High-speed Motor Vehicle Accident: 24-Year-old
On Behalf of The Spine Trauma Study Group
The patient is a 24-year-old woman, who was a rear passenger in a high-speed motor vehicle accident. She was properly restrained wearing a seat belt. The patient presents with focal thoracolumbar pain.
The patient is neurologically intact and only complained of severe abdominal pain.
The patient had no prior history of spinal complaints.
Anterior posterior (Figure 1, enlarged in Figure 2) and lateral (Figure 3) plain radiographs demonstrate a flexion-distraction injury of T12-L1. Lateral MRI (Figure 4).
Figure 1. Anterior posterior radiograph
Figure 2. Enlargement of Figure 1
Figure 3. Lateral radiograph
Figure 4. Sagittal MRI
T12-L1 flexion-distraction injury with L1 pedicle fracture and T12-L1 facet disclocation.
Suggest TreatmentIndicate how you would treat this patient by completing the following brief survey. Your response will be added to our survey results below.
A closed reduction and percutaneous reduction and stabilization procedure was performed. Fluoroscopy was used in the placement of percutanous pedicular fixation followed by rod placement and reduction of the fracture deformity. (Figures 5-8)
Figure 5. Intraoperative fluoroscopic imaging
Figure 6. Rod passage device
Figure 7. Cephalo caudal passage
Figure 8. Confirming rod passage by turning holder
The postoperative lateral plain film below (Figure 9) reveals excellent reduction and stabilization of the flexion distraction injury.
Figure 9. Posteroperative lateral radiograph
Figure 10. Postoperative wounds
The patient's postoperative course was uneventful and she was immobilized in a brace for 3 months. At 6 months follow-up, she has minimal pain and is actively participating in a physical therapy strengthening program.
The patient has a T12-L1 flexion distraction injury with a fracture through the L1 pedicle on the left and superior vertebral body exiting posteriorly through the T12-L1 posterior ligamentous complex. This is further accompanied by a T12-L1 facet dislocation with complete disruption of the black stripe on MRI.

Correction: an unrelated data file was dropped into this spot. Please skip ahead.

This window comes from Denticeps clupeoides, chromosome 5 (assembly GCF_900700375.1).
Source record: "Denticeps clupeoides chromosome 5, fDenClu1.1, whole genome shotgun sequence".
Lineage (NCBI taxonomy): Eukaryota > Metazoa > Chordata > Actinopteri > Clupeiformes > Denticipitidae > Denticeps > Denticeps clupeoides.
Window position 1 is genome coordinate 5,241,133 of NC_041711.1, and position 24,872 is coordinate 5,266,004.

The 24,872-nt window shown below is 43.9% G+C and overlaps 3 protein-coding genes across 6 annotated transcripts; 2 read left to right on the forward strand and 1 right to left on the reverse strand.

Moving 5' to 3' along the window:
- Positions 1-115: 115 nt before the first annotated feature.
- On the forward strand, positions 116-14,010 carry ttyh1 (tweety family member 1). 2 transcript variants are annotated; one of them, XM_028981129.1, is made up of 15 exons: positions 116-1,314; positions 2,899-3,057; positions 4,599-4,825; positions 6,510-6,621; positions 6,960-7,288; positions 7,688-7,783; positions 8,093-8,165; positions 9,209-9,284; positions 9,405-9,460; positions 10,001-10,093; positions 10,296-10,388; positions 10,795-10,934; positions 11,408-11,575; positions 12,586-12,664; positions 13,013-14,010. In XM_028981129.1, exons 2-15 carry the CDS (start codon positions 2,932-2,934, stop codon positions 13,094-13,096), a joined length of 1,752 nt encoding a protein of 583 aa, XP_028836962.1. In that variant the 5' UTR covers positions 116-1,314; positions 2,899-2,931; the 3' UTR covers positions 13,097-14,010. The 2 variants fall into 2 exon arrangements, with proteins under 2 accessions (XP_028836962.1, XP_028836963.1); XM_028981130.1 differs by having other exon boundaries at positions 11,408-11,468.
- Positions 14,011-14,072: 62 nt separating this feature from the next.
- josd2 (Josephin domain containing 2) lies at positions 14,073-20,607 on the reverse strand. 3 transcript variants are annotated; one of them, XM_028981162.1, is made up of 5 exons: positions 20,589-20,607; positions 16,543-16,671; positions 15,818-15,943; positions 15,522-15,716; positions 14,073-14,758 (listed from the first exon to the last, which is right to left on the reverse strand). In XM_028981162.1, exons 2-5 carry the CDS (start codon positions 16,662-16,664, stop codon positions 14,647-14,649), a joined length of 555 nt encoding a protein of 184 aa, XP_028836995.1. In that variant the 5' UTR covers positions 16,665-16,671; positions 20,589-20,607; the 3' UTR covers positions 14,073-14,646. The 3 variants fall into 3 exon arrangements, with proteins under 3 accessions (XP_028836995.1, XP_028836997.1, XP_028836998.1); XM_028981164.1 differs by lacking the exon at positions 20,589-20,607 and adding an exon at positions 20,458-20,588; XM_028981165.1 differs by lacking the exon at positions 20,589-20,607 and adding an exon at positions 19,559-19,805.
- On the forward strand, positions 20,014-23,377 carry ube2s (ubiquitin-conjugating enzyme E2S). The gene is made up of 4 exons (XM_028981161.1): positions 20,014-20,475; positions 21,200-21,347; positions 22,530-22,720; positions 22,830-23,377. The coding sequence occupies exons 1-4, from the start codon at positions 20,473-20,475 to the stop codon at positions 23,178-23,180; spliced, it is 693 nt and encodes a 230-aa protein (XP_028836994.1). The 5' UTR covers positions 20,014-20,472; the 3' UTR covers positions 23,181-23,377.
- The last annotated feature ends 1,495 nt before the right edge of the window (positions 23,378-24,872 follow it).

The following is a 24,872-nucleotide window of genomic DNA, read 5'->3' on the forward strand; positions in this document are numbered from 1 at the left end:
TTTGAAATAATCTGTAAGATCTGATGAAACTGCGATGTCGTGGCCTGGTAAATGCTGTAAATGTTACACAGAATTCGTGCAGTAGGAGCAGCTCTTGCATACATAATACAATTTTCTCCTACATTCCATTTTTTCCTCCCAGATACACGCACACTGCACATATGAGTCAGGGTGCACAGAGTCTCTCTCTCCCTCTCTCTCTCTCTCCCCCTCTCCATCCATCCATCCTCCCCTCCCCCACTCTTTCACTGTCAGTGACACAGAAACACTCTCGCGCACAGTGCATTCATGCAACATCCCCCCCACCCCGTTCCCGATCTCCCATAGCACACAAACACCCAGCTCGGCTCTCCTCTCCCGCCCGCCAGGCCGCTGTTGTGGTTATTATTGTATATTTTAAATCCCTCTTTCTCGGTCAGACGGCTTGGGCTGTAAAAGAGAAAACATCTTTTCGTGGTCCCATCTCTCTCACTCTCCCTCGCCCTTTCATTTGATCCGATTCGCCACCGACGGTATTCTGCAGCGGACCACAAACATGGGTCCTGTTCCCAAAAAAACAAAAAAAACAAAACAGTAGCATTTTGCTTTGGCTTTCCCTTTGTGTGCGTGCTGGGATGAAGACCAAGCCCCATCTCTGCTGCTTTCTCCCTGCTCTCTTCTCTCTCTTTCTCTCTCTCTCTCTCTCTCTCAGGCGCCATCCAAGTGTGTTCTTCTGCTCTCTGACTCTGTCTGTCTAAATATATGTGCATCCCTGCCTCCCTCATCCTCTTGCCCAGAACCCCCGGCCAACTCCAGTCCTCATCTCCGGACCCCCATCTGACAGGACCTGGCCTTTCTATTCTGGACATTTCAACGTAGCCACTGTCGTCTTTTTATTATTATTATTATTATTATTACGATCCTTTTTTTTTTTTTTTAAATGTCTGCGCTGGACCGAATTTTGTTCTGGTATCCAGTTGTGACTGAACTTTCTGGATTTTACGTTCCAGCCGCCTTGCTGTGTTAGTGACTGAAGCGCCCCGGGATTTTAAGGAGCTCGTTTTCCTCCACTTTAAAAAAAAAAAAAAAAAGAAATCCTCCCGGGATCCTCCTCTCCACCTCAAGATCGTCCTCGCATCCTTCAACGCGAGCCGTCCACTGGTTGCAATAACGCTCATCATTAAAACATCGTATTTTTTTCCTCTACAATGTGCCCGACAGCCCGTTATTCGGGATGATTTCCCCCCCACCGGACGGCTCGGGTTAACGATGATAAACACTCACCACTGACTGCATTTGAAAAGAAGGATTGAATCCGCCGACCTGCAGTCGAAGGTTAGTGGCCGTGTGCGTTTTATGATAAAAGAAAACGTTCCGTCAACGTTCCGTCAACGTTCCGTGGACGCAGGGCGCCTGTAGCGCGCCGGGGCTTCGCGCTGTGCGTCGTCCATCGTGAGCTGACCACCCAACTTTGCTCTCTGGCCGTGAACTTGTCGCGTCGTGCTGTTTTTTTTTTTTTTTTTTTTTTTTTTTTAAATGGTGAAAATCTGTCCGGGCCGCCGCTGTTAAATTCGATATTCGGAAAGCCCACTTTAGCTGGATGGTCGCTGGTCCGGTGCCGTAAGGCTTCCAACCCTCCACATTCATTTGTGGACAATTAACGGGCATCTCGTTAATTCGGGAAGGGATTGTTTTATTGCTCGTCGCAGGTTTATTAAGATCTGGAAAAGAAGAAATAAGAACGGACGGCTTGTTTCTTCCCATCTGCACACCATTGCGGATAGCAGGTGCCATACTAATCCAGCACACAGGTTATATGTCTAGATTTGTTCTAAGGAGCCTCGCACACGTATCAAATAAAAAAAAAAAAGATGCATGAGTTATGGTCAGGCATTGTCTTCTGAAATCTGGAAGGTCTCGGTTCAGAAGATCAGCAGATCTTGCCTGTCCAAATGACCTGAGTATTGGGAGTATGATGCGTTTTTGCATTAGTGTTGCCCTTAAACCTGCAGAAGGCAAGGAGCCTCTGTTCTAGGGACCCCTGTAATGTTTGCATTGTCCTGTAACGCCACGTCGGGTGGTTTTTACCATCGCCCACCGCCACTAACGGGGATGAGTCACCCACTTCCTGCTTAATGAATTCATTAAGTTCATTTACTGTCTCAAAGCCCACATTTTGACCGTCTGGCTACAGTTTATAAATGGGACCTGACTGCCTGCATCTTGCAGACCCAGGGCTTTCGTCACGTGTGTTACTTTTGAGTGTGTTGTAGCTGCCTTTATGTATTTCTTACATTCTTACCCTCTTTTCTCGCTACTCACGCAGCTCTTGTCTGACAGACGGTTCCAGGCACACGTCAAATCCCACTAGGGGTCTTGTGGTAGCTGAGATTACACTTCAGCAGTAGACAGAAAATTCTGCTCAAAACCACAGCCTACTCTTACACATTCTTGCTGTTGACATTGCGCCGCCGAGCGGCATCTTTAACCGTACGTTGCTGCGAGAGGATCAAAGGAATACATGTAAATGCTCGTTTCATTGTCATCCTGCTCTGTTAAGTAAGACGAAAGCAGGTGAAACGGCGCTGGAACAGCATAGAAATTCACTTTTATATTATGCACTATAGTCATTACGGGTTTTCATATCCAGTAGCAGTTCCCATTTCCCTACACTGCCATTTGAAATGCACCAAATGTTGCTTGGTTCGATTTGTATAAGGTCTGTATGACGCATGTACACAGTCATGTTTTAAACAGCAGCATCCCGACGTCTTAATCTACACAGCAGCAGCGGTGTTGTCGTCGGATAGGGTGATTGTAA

I would obtain a CT scan to further define the bony anatomy, especially looking for facet morphology and posterior fractures. The patient clearly has instability and needs stabilization.
A hyperextension body cast is a reasonable treatment option, although today in 2008, that may be unacceptable to many a patient. Also given the ligamentous injury posteriorly, this may not heal with conservative care and chronic instability may result.
I would operate electively within 24- to 48-hours. The patient should be positioned to maximize lordosis and obtain postural reduction on table, which many a time is easily attainable. My preference would be a Jackson table with extra padding under the thigh and chest to maximize the lordosis.
Posterior stabilization could be achieved with a pedicle screw construct one up (T12) and one down (L2) with posterior fusion (T12 to L2) augmented with rhBMP-2 and local bone. There is no anterior column deficiency and hence a short segment construct seems very viable. There is no indication for a decompression here. The pedicle screws need to be optimized for maximum purchase by placing them parallel to the endplate in the sagittal plane and maximally toed in and convergent in the coronal plane. I would also place them as long as possible. I think that fusion is indicated here given the extensive ligamentous injury posteriorly.
My personal preference would be to treat this patient in a minimally invasive manner with percutaneous screws placed one up (T12) and one down (L2), provided that good postural reduction has been obtained. A system, allowing for free hand percutaneous placement of the rod and for locking the construct together with compression, was used. Once this is done, I would perform a selective fusion of T12-L1 facets through a paramedian incision bilaterally localized to the pedicle of L1. I would similarly augment the fusion with rhBMP-2 and local bone. If rhBMP-2 is not available, I would harvest autogenous cancellous bone from the iliac crest.
Our protocol today is to CT scan these patients at 1-year to ascertain fusion and recommend removal of the instrumentation at 1-year.